You are currently dedicated to making each piece personally by hand ensuring quality and ethical standards. Are there plans in the future to for small line production and how would you address quality and ethics?
Not currently. The capital needed to plan for and implement even the smallest of production runs is still out of my budget and having seen other indie brands troubles with these I can’t guarantee the success anyway – I’m not a huge risk taker for an entrepreneur!
With large luxury brands having regular 75% off sales, how are you dealing with the demand from consumers for ever increasing discounts?
I made a conscious decision to forgo the January sale this year and actively boycotted black Friday and cyber Monday. January ended up being my best month not only for the financial year so far but also every January we have been trading for. I feel Nearer The Moon customers respect the fact that huge discounts are not possible and would rather overall slightly lower prices throughout the year. Having said that, to recognise 5 years of running Nearer The Moon full time, this January I offered past customers and newsletter subscribers a discount code but this was the first discount offered in 6 months and only to loyal fans.
How did you finance the start of your brand?
I started the brand alongside working a full-time job in 2011, so it was financed mainly by that. With my last pay cheque, I launched a limited edition lace and satin collection that got me featured on The Lingerie Addict and the brand slowly grew from there without further investment. I financed my 2016 Brick Lane pop up store with a successful KickStarter.
Do you find social media helpful to sales numbers or more of a brand recognition tool?
Certain parts of social media have been insanely beneficial to the brand, equally for recognition and revenue. The rise of Instagram has directly correlated with a rise in brand recognition and has, with the use of the app Planoly, enabled me to develop a stronger and more cohesive brand identity. At the same time it is also useful as a sales tool, Instagram is a fairly private form of engaging with social media and well suited to selling intimate products. It is so very easy to engage with customers and sell directly from images I’ve posted. I feel its really important to mention how social media can make it difficult to sell and promote intimate products though with censoring of nipples & less conventional women’s bodies though.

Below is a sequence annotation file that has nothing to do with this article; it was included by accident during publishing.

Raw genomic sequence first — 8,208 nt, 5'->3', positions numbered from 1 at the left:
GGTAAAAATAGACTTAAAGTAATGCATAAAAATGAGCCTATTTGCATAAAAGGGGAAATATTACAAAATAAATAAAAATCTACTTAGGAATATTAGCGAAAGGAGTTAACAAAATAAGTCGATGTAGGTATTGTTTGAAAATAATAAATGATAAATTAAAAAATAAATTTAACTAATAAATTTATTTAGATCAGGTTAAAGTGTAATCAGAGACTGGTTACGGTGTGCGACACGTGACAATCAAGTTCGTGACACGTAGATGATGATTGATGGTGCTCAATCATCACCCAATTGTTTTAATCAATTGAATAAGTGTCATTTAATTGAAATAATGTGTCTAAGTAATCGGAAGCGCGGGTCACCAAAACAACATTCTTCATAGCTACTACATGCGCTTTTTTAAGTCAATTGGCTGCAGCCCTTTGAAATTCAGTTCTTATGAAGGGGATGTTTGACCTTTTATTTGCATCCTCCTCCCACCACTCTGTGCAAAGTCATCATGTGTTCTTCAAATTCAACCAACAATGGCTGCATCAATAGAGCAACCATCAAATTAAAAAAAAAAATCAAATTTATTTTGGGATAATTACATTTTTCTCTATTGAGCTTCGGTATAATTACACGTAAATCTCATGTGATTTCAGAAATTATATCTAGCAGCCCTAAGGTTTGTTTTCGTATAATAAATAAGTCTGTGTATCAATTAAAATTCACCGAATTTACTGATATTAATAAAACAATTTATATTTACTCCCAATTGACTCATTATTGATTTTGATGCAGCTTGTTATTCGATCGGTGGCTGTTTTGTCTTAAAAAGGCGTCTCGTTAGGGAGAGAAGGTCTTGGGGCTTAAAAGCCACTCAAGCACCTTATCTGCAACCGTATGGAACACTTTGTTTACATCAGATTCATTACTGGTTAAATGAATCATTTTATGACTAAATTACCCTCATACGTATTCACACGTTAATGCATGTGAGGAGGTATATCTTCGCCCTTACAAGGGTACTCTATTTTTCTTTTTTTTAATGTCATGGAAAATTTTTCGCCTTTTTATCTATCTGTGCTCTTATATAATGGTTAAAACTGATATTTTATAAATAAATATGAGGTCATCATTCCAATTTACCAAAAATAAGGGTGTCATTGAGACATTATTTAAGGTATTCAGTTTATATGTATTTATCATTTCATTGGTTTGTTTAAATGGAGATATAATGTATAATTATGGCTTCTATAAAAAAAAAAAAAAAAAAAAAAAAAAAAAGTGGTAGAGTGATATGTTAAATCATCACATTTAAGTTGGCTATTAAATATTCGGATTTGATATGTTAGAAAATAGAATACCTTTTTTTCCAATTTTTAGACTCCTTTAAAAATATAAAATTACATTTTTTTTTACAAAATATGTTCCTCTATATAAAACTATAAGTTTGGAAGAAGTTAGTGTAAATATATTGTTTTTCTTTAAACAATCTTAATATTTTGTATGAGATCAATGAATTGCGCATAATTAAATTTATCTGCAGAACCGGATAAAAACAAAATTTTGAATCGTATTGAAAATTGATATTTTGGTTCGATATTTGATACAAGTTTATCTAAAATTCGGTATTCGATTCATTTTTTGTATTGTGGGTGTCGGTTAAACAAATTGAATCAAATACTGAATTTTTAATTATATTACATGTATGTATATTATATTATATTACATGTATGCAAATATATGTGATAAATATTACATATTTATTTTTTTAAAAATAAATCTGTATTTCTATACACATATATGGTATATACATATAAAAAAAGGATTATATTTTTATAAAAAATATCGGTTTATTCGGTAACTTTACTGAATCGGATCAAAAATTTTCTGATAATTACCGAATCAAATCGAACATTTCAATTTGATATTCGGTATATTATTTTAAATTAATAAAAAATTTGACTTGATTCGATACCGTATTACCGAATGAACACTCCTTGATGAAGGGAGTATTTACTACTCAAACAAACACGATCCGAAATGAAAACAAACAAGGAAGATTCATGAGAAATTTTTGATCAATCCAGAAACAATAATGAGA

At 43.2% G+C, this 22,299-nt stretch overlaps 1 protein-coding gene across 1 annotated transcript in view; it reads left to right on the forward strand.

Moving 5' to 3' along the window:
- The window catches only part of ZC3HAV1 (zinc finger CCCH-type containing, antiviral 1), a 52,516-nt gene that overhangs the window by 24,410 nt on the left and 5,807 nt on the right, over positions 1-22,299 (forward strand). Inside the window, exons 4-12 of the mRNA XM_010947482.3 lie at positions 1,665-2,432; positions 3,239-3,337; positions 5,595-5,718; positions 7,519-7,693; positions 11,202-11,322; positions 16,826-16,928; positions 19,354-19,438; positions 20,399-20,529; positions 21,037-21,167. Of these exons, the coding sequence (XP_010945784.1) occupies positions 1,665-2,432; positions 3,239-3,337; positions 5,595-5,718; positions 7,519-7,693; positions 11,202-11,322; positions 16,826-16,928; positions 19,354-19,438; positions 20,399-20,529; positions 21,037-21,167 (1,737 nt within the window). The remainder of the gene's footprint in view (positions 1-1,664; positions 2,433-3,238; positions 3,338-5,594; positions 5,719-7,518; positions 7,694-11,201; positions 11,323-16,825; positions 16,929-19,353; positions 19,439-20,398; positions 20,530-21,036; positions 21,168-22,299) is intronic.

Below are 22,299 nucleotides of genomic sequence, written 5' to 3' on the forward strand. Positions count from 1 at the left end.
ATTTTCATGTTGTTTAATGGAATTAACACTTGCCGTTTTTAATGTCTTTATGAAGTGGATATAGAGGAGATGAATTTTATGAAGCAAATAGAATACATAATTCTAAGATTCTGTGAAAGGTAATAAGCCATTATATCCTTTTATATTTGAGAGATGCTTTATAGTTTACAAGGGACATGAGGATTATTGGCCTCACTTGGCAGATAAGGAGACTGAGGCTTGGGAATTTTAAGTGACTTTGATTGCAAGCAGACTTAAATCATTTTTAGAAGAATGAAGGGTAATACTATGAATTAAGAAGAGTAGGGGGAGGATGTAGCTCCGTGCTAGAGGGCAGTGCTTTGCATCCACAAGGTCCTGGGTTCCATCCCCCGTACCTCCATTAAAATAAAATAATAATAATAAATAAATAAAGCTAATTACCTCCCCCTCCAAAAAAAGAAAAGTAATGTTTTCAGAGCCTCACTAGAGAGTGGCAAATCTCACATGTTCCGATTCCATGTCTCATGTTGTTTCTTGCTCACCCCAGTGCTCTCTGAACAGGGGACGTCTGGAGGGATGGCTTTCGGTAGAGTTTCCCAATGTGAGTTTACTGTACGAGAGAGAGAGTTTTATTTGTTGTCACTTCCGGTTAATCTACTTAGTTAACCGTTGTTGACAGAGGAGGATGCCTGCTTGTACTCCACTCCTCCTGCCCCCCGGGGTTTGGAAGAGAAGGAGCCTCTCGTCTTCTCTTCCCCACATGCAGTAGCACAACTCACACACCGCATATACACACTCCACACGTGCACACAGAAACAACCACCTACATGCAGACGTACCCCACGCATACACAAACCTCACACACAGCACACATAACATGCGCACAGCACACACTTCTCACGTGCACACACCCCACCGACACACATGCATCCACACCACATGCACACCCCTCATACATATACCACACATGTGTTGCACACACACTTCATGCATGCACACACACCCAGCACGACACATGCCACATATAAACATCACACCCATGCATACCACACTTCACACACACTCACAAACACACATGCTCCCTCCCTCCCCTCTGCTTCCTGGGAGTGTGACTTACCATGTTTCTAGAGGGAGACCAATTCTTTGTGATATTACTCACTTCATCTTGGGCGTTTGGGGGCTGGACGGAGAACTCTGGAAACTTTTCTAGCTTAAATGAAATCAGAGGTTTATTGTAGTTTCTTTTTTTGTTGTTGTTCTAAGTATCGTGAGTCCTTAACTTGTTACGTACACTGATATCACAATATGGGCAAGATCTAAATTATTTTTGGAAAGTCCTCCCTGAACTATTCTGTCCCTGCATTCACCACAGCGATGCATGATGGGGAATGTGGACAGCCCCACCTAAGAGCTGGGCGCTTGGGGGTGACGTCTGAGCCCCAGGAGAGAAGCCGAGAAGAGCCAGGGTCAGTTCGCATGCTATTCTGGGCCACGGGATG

You love Etsy and pop up shops. Which has been a better investment?
Etsy has been by far the better investment. Pop up markets have been fun but ultimately I discovered the Nearer The Moon aesthetic too tame for the fetish markets and too risque for the craft ones. The Brick Lane shop was useful for creating leads but ultimately these customers bought online rather than with their families or in front of other people due to the very open nature of the display space.
If you had one piece of advice to give to someone starting out as an indie designer, what would it be?
Just go for it. There is no better way of learning if there is demand for the product and getting feedback on things such as fit than putting your products out there and seeing what sells.